Travelling through Bavaria by train on a recent holiday I took the opportunity to read Ogilvy on Advertising by David Ogilvy, an advertising executive widely lauded as the ‘King of Madison Avenue’.
For those unfamiliar with Ogilvy’s background, he founded Ogilvy & Mather in 1948 and laid much of the groundwork for the agency to become the success story we know and admire. Ogilvy & Mather were the leading ad shop of the day and have continued to sustain and build upon that success - today the agency works almost exclusively with blue chip brands and are a key part of Sir Martin Sorrell’s WPP.
Ogilvy on Advertising was published in 1983, towards the end of Ogilvy’s glittering 40 plus years in the industry, but it has certainly stood the test of time. Given the prevailing “cult of youth”, it’s important to seek out and gain the perspective of people that have helped develop, lead and shape an industry. Indeed, many of the lessons Ogilvy shares are widely applicable, such as the attributes which lead to success, the difference between fads and genuine change, as well as how to build a winning organisation.
The book is an insightful read and five business lessons stood out:
1. It’s all about results (and sales)
Early on in the book Ogilvy stresses just how essential it is to focus on and deliver results, with sales taking precedence over creativity a recurring theme. While he clearly respects the creative process, Ogilvy rightly reveals a dislike of creativity for creativity’s sake, and always sought to tie advertising back to sales. He makes the case that advertising should be seen as a medium of information, not art, and the best copywriters consider themselves salespeople, rather than performers.
2. Build a foundation on research and evaluation
To give yourself the best chance of success you need to invest in research to guide your planning process and then evaluation to see if you achieved your stated goals. To ensure robust planning, Ogilvy advises studying your client’s product, competitors and consumers. Once the campaign has launched, you should measure sales and track changes in brand preference. The learnings from this exercise should then be reapplied and used as a foundation to inform future work.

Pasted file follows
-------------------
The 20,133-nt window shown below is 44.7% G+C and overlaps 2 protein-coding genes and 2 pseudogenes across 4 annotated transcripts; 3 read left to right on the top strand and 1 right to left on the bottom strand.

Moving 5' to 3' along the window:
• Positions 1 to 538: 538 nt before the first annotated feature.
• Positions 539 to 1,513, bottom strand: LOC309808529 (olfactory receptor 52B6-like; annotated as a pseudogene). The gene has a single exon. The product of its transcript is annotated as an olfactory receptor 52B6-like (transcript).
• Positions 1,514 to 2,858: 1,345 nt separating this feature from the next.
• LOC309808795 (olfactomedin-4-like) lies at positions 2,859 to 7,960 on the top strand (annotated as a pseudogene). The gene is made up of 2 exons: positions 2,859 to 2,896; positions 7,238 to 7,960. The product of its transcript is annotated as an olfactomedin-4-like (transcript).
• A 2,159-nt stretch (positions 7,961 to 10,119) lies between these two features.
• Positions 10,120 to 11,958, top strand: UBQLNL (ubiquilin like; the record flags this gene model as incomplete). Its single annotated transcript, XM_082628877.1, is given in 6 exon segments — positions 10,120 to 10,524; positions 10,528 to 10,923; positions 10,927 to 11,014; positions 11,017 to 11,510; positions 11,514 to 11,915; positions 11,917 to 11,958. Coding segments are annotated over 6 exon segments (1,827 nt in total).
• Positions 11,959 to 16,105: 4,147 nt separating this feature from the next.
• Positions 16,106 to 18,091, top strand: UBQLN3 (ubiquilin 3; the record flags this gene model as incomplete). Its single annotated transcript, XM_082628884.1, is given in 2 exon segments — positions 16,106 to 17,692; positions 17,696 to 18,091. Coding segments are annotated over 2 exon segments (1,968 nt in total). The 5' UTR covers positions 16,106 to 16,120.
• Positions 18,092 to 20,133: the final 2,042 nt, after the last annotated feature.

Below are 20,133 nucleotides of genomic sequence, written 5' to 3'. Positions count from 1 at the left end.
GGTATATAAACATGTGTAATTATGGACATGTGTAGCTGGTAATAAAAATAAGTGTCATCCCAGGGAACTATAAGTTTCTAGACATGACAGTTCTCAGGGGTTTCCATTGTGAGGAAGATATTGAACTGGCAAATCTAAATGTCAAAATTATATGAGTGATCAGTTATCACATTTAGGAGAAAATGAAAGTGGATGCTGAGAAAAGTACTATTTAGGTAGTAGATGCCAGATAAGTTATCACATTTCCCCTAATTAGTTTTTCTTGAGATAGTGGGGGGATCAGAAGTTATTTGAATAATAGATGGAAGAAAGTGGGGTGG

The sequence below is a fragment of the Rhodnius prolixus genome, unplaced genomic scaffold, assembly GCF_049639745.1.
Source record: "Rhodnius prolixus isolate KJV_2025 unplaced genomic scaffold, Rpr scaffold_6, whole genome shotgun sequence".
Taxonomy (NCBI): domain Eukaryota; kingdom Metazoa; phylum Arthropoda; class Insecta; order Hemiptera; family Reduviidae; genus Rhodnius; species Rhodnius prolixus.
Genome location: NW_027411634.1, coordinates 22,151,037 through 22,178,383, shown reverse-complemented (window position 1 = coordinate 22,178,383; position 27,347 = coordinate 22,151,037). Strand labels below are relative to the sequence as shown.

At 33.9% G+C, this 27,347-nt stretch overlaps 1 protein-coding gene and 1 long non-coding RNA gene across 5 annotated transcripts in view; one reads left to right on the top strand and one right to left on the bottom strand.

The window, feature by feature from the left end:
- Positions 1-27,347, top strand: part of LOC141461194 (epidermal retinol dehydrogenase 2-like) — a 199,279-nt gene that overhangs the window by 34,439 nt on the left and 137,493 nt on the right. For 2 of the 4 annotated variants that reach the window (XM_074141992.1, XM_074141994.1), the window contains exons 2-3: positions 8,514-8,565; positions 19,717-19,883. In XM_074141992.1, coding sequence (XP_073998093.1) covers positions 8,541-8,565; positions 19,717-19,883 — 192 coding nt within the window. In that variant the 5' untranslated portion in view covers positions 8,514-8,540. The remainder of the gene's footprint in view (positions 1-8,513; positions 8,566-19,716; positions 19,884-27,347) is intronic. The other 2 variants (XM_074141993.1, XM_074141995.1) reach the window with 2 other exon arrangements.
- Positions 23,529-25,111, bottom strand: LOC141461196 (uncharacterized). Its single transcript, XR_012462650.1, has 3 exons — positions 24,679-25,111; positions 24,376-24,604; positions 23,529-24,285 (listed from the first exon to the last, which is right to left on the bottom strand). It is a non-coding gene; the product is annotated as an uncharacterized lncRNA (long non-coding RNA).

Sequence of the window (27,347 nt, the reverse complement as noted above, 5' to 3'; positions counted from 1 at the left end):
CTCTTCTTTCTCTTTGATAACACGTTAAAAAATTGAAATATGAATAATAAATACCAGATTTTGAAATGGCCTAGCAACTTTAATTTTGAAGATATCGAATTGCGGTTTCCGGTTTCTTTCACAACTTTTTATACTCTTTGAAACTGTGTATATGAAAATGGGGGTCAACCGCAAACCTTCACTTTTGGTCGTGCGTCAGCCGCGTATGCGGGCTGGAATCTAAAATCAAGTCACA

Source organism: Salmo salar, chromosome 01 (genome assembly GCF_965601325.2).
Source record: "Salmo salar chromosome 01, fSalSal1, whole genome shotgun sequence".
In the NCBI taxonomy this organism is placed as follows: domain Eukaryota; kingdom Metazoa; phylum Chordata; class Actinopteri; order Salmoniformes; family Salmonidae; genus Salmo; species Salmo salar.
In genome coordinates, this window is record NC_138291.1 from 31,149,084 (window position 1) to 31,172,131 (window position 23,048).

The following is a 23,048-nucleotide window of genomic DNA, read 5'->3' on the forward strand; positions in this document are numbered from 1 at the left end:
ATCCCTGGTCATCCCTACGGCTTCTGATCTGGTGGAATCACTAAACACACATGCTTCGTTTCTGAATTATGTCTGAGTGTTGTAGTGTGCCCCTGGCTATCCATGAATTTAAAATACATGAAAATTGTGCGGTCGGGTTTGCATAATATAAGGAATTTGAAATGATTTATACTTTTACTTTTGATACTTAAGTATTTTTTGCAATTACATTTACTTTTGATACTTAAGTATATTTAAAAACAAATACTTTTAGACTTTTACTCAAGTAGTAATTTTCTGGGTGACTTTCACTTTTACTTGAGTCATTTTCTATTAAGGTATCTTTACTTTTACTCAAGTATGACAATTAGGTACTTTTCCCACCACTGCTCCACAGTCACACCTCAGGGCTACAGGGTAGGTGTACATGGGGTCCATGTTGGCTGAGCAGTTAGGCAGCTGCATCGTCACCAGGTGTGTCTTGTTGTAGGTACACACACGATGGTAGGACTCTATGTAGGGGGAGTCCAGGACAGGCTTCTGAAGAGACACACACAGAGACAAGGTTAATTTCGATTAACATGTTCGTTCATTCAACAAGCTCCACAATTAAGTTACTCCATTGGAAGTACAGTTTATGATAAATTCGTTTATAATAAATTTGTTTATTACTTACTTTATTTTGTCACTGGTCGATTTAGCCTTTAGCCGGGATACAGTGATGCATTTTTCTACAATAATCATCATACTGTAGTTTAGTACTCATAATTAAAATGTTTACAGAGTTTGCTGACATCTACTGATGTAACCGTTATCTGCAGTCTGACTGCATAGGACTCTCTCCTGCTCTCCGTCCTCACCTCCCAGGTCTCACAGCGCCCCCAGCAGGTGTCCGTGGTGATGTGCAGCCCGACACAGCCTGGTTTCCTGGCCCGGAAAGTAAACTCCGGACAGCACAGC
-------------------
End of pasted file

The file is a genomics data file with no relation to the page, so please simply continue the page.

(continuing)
3. Develop a great product - and then make it greater
Advertising can persuade people to buy a bad product once, and only once. The most effective way to increase sales of a product is by consistently having a great product. There’s no shortcut. Whether you’re selling a software as a service (SaaS) marketing tool, luxury car or a loaf of bread you need to make the product the very best it can be for the price you’re selling it at. In the book Ogilvy bemoans brand managers for their lack of interest in improving products - they often want to increase sales from marketing, while rarely providing customers with a better product.
4. Unhook your rational thought process
Ogilvy shares his belief that big ideas come from the unconscious. He advises people to unhook their rational thought process “by going for a long walk, or taking a hot bath, or drinking half a pint of claret.” This way, “the telephone line from your unconscious is open, a big idea wells up within you.” In my mind, Ogilvy is advocating that people should be well read, curious and passionate about their work, while recognising the need for this to be counterbalanced with activities that help people unwind. Great ideas can and do come from anywhere, but it helps hugely if people are happy, healthy and relaxed.
5. Double down on wins and cut your losses
Ogilvy advises people to spend their time, brains and advertising money on successes. It is easier to make a great campaign better compared to salvaging a failing one. Most people fall into the trap of throwing good money after bad and continue to invest in products, campaigns or companies long after they should have stopped. Instead, Ogilvy recommends cutting your losses earlier and focussing on making your wins even greater by doubling down on these investments.
If you want to learn more about marketing and how the world’s most successful ad man built and led his agency, then read Ogilvy on Advertising. There’s many insightful lessons that can be applied today, and far beyond the world of advertising. The book is a timeless classic and recommended reading for anyone wanting to broaden their knowledge and understanding of marketing and business.